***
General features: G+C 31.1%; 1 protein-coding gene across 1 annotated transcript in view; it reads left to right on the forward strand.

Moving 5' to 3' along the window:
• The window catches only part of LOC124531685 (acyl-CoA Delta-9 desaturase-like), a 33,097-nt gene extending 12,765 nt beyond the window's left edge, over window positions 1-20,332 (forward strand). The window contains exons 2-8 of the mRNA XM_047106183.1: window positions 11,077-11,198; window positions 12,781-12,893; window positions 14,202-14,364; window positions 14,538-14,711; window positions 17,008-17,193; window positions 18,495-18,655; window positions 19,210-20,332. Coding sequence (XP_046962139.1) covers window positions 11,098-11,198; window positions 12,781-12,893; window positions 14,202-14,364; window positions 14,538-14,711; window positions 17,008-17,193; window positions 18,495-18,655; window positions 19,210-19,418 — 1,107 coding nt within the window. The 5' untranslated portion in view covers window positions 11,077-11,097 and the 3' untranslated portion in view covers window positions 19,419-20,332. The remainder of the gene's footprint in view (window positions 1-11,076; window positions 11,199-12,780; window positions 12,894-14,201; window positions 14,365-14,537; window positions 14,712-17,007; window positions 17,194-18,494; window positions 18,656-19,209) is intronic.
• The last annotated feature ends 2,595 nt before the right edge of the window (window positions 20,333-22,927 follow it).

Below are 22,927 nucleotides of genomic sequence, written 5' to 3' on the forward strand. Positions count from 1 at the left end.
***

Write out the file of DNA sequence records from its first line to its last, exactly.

General features: G+C 31.1%; 1 protein-coding gene across 1 annotated transcript in view; it reads left to right on the forward strand.

Moving 5' to 3' along the window:
• The window catches only part of LOC124531685 (acyl-CoA Delta-9 desaturase-like), a 33,097-nt gene extending 12,765 nt beyond the window's left edge, over window positions 1-20,332 (forward strand). The window contains exons 2-8 of the mRNA XM_047106183.1: window positions 11,077-11,198; window positions 12,781-12,893; window positions 14,202-14,364; window positions 14,538-14,711; window positions 17,008-17,193; window positions 18,495-18,655; window positions 19,210-20,332. Coding sequence (XP_046962139.1) covers window positions 11,098-11,198; window positions 12,781-12,893; window positions 14,202-14,364; window positions 14,538-14,711; window positions 17,008-17,193; window positions 18,495-18,655; window positions 19,210-19,418 — 1,107 coding nt within the window. The 5' untranslated portion in view covers window positions 11,077-11,097 and the 3' untranslated portion in view covers window positions 19,419-20,332. The remainder of the gene's footprint in view (window positions 1-11,076; window positions 11,199-12,780; window positions 12,894-14,201; window positions 14,365-14,537; window positions 14,712-17,007; window positions 17,194-18,494; window positions 18,656-19,209) is intronic.
• The last annotated feature ends 2,595 nt before the right edge of the window (window positions 20,333-22,927 follow it).

Below are 22,927 nucleotides of genomic sequence, written 5' to 3' on the forward strand. Positions count from 1 at the left end.